Part of the Iconic Stamp series. Click here to see the full list of Iconic Stamps.
Issued in 1929, the £1 PUC stamp was the second commemorative stamp to be released after the British Empire Exhibition stamps of 1924/25. Designed by Harold Nelson, the £1 is regarded as one of the most striking stamps ever to have been issued – it features an intricate design of Saint George and the Dragon accompanied by a portrait of King George V.
The stamps were issued to mark the meeting of the Universal Postal Union in London on 10 May 1929.
The £1 stamp was a late entry after it had been previously planned to issue a set of ½d, 1d, 1½d and 2½d values. It is thought that one reason for this is that it would have been embarrassing to present a special set of stamps to Congress delegates whose value was a mere 5½d.
Another reason was to generate significant income from the philatelic market, rather than normal postal use. Although circa 68,000 stamps were printed (very low for a GB stamp), it does have a very high survival rate and is not a rare stamp. First day covers bearing the £1 value are, however, extremely rare.
Did you know...
- The ‘Instructions to Artists’ for the submission of designs stipulated: ‘It is desirable that any design for the £1 stamp should be either of national significance or should be symbolic of the assembly which it is intended to commemorate.’
- The selected designs were due to be submitted to King George V for his approval, however, the King’s illness at the end of 1928 prevented this, so Queen Mary approved them.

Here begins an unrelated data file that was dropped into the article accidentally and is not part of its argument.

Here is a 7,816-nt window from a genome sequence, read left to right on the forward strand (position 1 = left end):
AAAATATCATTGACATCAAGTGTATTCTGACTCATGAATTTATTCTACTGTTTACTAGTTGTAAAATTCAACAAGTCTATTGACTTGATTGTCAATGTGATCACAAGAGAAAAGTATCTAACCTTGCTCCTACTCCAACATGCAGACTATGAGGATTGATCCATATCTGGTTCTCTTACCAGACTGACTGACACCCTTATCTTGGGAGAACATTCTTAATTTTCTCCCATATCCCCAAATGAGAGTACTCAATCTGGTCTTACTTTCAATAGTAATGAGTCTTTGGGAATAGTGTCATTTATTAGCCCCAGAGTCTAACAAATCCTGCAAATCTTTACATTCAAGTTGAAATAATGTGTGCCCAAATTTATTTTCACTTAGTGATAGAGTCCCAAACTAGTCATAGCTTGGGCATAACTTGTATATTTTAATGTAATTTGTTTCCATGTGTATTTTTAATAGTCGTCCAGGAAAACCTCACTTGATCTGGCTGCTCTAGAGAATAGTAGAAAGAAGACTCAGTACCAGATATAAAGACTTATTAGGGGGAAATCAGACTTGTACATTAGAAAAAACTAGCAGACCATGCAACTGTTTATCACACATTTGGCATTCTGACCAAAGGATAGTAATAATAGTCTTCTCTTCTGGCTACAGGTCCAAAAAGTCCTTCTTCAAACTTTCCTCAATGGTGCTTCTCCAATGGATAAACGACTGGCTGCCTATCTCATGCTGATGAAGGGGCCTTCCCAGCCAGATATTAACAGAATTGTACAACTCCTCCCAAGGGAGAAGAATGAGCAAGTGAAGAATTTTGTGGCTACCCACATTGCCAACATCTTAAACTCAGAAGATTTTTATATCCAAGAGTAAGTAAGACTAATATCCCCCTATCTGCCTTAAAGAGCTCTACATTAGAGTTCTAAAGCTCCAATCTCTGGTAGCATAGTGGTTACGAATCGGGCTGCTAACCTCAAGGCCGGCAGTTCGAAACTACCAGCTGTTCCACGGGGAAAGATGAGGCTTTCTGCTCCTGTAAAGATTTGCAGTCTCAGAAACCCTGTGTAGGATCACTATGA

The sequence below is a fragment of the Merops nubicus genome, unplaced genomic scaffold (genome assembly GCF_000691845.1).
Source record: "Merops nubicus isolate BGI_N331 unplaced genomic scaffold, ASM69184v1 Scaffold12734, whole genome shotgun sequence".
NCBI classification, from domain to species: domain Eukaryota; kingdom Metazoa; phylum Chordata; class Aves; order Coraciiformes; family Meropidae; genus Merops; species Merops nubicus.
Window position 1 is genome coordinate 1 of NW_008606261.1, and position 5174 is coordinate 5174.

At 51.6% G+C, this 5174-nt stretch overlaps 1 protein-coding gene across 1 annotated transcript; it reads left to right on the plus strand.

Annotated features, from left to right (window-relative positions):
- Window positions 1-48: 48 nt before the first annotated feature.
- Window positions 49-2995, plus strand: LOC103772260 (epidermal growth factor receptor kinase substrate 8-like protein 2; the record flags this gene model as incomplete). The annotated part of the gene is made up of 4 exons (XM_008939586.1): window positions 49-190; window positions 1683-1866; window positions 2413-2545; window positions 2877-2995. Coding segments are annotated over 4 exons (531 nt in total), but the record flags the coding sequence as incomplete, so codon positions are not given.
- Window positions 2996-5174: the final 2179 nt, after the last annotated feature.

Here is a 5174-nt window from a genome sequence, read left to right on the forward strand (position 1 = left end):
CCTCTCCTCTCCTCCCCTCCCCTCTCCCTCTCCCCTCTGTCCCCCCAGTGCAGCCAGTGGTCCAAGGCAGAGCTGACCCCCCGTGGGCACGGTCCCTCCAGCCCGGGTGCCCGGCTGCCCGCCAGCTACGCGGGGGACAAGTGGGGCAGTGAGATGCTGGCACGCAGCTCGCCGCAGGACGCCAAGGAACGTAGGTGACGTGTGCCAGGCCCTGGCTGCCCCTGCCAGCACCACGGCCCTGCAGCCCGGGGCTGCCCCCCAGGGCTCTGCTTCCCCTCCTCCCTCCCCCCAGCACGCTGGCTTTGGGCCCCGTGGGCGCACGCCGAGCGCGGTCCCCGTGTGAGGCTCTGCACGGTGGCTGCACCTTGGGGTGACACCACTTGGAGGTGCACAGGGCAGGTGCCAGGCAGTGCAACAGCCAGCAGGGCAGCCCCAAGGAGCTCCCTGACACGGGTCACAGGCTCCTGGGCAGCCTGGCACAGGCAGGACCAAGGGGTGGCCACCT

- Original trials were made in numerous colours; black was chosen as it was felt it would sharpen the contrast and accentuate the darker parts of the engraving.
What our customers say...
“The one pound PUC of 1929 because it has a unique George & the Dragon design that is distinctly British.”
– Andrew Woodward
“£1 PUC. It is the most beautiful stamp which shows the artistry and skill of the engraver. It also shows St. George our Patron Saint with the dragon. The very epitome of England.”
– Ann Coates
“I would choose the 1929 £1 Black as it epitomises all that is English, i.e. St George and the slaying of the dragon,
the flag of St George on the shield and the crown.”
– Peter Wright
The full list of Iconic Stamps
- Penny Black – Great Britain 1840
- £5 Orange – Great Britain 1882
- “Seahorse” High Values – Great Britain 1913
- Postal Union Congress (PUC) £1 – Great Britain 1929
- “Wilding” Definitives – Great Britain 1952
- “Machin” Definitives – Great Britain 1967
- Four Annas – India 1854
- The ‘Camel Postman’ – Sudan 1898
- Five Shillings Penguin – Falkland Islands 1933
- Royal Silver Wedding – Commonwealth 1948